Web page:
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Being, courage, and love.

TWENTIETH CENTURY GERMAN PHILOSOPHER Martin Heidegger reminds us in his major work, Being and Time, that the ancient Greeks were interested in the question of being. Later philosophers moved on to different problems, so Heidegger accepted as his task a return to the ancient question of being. As he did so, he was forced to address other problems such as non-being and the relation of being to existence. It is not my purpose to explain Heidegger's thoughts here, but rather to reflect on the question, what does it mean to be?

It is in old age that one becomes most acutely aware of the fact that life moves inexorably toward death. Of course we all know intellectually that humans are mortal, but that is a bit different than knowing existentially that we are mortal. Some among us refuse to accept this stark reality by taking flights of fantasy into other realms where disembodied spirits dwell. For some absurd reason they think our species is special. And they reason incorrectly that since we were our parents' darlings, we must be the favorites of the universe. How dare the power of eternal death threaten not only the body but the mind and spirit as well? In our more sober considerations we move beyond our arrogance and fleetingly accept the fact of our total physical and mental extinction. Perhaps it is in such moments that anxieties arise. After all, I know the Grim Reaper will arrive; I simply don't know how and when. Though this may be my personal experience, it certainly isn't unique; others experience it also.

Sigmund Freud thought that we are driven by two antithetical drives. On the one hand there is the "life instinct," or eros. It is very strong in normal youth, for it is the drive that leads a young man and young woman into each other's arms. It is the drive for life and self-preservation that expresses itself through the reproduction of the species. On the other hand there is the "death instinct" or thanatos. In the normal healthy person this drive is weak. But as people live long and productive lives, they see friends and loved ones die. There comes a time when they are forced to acknowledge that the strength of their body and the brilliance of their mind are not what they once were. It is in such situations that thanatos begins to push its way to the surface. Evidence is seen in a very old grandparent who poses the question: "Why doesn't the Good Lord take me? I'm ready to go."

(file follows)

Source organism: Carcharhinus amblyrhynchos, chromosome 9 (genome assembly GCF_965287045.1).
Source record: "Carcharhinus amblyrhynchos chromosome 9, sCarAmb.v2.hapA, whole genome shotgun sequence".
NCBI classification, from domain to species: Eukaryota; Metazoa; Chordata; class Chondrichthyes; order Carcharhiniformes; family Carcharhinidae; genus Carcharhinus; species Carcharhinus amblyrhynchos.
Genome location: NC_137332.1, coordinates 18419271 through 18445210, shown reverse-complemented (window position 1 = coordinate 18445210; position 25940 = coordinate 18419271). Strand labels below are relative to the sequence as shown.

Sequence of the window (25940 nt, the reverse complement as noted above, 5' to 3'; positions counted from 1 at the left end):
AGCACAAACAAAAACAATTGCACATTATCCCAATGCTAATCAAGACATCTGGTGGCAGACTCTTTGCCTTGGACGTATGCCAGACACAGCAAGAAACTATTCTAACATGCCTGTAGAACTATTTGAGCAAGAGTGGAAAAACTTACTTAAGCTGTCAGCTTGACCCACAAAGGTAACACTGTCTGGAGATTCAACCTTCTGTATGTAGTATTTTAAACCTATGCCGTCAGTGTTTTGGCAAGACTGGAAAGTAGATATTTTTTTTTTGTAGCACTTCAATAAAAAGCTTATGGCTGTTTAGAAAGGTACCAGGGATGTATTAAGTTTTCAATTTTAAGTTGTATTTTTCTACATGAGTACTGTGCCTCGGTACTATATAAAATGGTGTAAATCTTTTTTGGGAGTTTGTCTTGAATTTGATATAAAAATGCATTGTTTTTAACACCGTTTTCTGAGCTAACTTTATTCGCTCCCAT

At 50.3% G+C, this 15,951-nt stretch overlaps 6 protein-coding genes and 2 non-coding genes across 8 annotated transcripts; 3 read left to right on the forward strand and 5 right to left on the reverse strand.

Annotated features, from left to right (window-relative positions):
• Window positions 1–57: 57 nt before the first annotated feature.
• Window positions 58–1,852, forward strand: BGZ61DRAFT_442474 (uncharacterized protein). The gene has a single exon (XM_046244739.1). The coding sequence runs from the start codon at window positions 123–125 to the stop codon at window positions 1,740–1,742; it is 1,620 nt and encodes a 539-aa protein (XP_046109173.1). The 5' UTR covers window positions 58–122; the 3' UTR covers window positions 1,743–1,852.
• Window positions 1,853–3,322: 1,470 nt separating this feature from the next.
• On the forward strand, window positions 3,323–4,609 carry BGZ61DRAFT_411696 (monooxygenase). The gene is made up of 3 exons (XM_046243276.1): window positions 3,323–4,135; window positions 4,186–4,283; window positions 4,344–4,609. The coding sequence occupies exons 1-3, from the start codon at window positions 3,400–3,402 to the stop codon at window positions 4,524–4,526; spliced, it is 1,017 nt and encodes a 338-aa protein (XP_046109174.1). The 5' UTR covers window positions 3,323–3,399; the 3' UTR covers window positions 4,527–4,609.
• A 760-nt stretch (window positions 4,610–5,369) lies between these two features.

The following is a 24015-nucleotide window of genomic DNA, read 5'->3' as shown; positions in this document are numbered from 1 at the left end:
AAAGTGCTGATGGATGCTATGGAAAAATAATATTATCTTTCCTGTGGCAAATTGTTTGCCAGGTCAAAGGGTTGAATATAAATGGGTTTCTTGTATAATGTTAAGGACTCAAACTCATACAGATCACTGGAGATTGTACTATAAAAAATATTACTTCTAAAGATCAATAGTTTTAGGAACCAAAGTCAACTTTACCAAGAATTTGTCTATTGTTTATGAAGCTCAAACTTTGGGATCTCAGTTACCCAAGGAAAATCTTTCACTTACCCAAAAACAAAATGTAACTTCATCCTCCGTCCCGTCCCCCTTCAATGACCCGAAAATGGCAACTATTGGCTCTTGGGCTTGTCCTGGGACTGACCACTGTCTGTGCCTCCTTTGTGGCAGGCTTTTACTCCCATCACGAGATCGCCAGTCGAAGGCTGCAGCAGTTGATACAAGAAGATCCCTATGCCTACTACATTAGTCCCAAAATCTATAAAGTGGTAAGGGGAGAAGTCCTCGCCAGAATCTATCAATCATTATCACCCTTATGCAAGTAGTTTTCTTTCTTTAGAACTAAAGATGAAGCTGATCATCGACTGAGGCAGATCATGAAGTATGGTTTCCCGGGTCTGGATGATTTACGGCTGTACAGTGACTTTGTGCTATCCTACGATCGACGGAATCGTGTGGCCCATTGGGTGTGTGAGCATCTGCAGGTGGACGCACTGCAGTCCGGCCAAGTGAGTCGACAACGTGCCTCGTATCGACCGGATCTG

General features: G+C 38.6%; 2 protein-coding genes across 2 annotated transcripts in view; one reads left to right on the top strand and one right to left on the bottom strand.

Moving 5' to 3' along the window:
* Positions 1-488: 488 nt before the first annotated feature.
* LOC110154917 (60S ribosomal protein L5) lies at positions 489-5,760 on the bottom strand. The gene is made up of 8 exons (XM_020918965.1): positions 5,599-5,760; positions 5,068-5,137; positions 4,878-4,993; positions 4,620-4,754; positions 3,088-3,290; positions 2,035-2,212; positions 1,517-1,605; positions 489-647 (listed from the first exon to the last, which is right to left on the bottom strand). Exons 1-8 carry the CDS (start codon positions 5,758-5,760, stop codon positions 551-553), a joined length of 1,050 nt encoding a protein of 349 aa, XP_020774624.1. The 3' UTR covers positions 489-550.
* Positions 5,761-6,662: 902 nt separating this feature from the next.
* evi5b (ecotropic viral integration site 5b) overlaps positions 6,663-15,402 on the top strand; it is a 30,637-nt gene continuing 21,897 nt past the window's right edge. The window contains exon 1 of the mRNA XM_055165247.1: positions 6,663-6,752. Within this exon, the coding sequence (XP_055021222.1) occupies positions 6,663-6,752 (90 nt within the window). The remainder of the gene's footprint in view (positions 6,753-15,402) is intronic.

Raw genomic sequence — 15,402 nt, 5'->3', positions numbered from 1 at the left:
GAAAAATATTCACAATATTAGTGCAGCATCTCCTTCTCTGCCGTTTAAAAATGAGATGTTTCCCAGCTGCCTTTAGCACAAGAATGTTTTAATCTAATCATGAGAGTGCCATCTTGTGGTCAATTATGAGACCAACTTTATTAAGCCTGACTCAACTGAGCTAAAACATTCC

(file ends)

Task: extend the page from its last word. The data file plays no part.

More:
Thus, Freud thought that within each of us there were these dual drives of eros and thanatos. In fact, he speculated that they operated throughout all living nature and perhaps in inorganic nature as well. He certainly was on target when he referred to human beings: for aren't eros and thanatos the psychological expression of the ontological conflict of being with non-being?

In a literary context one is quick to recall those familiar words of Hamlet: "To be, or not to be--that is the question." There are also modern writers who share Heidegger's interest in the question of being. Perhaps Eugene Ionesco has probed as deeply as any playwright the conflict between being and non-being in a number of its manifestations. Ionesco draws a kind of distinction between physical death and death of the personality. In his play Rhinoceros, for instance, he depicts a small, provincial town whose citizens turn into a huge herd of conforming, unfeeling, and unthinking rhinoceroses. The one exception is Berenger, a kind of everyman character. By allowing Berenger to escape the transformation, he suggests that one need not be spiritually dead though the whole town might be. Ionesco was frightened during the Hitler era by the transformation of people in his native Romania into a herd of sympathizers with the Nazi military machine. Ionesco suggests that one of the ways non-being expresses itself is by sucking out what is good and decent in a human being and leaving only a biologically alive beast.

Ionesco has also examined the reality of physical death. In fact, all his mature works have been produced with an awareness of his own death on the horizon. At a celebration party following the opening of Rhinoceros in London, a number of critics expressed high critical acclaim for the play. At the party Martin Esslin commented to Mrs. Ionesco that her husband must have been happy about the positive reception as the curtain closed. Her reply was, "no, he was not happy because he knew that someday he would have to die"

Ionesco's preoccupation with physical death is present in several of his plays. In Exit the King Berenger is the king and he is dying. In this work the playwright draws a parallel between a king and his kingdom with that of an individual and his body. He depicts the disintegration of a kingdom--the body--as Berenger dies. In so doing he creates the eerie sensation of physical death right on stage before the audience's eyes.

Again, in his play The Killer, death is personified as the mysterious killer who is stalking a beautiful, affluent neighborhood. In the end the killer meets Berenger on a lonely, deserted side street. In spite of the victim's attempt to reason and plead for mercy, death, which is both irrational and unfeeling, asserts its devastating power over Berenger who submissively falls to the ground crying out hopelessly, "There is nothing that we can do."